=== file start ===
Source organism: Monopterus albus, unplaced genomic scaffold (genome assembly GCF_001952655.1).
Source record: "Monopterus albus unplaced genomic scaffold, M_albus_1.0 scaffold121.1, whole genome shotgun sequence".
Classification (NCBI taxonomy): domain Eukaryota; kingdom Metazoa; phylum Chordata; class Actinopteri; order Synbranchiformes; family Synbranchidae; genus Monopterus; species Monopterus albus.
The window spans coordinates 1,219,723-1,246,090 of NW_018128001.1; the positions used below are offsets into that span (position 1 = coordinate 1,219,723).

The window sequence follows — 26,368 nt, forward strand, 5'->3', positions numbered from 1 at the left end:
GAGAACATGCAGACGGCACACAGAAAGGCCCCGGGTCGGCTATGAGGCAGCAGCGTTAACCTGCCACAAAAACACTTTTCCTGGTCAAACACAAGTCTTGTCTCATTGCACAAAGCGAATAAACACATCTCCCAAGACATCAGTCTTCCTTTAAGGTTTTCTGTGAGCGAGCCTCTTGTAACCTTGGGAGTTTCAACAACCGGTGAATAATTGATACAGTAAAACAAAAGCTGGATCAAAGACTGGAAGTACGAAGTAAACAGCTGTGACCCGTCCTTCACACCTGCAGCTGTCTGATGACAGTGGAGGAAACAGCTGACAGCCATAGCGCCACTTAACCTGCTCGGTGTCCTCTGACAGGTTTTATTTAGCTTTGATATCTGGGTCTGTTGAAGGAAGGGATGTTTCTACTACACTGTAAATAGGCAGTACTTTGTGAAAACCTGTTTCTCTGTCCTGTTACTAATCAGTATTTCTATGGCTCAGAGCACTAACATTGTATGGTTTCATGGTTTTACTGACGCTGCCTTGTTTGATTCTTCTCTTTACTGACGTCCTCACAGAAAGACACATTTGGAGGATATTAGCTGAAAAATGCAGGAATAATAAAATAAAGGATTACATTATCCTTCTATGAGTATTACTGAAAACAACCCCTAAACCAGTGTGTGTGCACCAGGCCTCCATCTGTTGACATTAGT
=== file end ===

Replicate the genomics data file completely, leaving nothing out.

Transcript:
Source organism: Monopterus albus, unplaced genomic scaffold (genome assembly GCF_001952655.1).
Source record: "Monopterus albus unplaced genomic scaffold, M_albus_1.0 scaffold121.1, whole genome shotgun sequence".
Classification (NCBI taxonomy): domain Eukaryota; kingdom Metazoa; phylum Chordata; class Actinopteri; order Synbranchiformes; family Synbranchidae; genus Monopterus; species Monopterus albus.
The window spans coordinates 1,219,723-1,246,090 of NW_018128001.1; the positions used below are offsets into that span (position 1 = coordinate 1,219,723).

The window sequence follows — 26,368 nt, forward strand, 5'->3', positions numbered from 1 at the left end:
GAGAACATGCAGACGGCACACAGAAAGGCCCCGGGTCGGCTATGAGGCAGCAGCGTTAACCTGCCACAAAAACACTTTTCCTGGTCAAACACAAGTCTTGTCTCATTGCACAAAGCGAATAAACACATCTCCCAAGACATCAGTCTTCCTTTAAGGTTTTCTGTGAGCGAGCCTCTTGTAACCTTGGGAGTTTCAACAACCGGTGAATAATTGATACAGTAAAACAAAAGCTGGATCAAAGACTGGAAGTACGAAGTAAACAGCTGTGACCCGTCCTTCACACCTGCAGCTGTCTGATGACAGTGGAGGAAACAGCTGACAGCCATAGCGCCACTTAACCTGCTCGGTGTCCTCTGACAGGTTTTATTTAGCTTTGATATCTGGGTCTGTTGAAGGAAGGGATGTTTCTACTACACTGTAAATAGGCAGTACTTTGTGAAAACCTGTTTCTCTGTCCTGTTACTAATCAGTATTTCTATGGCTCAGAGCACTAACATTGTATGGTTTCATGGTTTTACTGACGCTGCCTTGTTTGATTCTTCTCTTTACTGACGTCCTCACAGAAAGACACATTTGGAGGATATTAGCTGAAAAATGCAGGAATAATAAAATAAAGGATTACATTATCCTTCTATGAGTATTACTGAAAACAACCCCTAAACCAGTGTGTGTGCACCAGGCCTCCATCTGTTGACATTAGT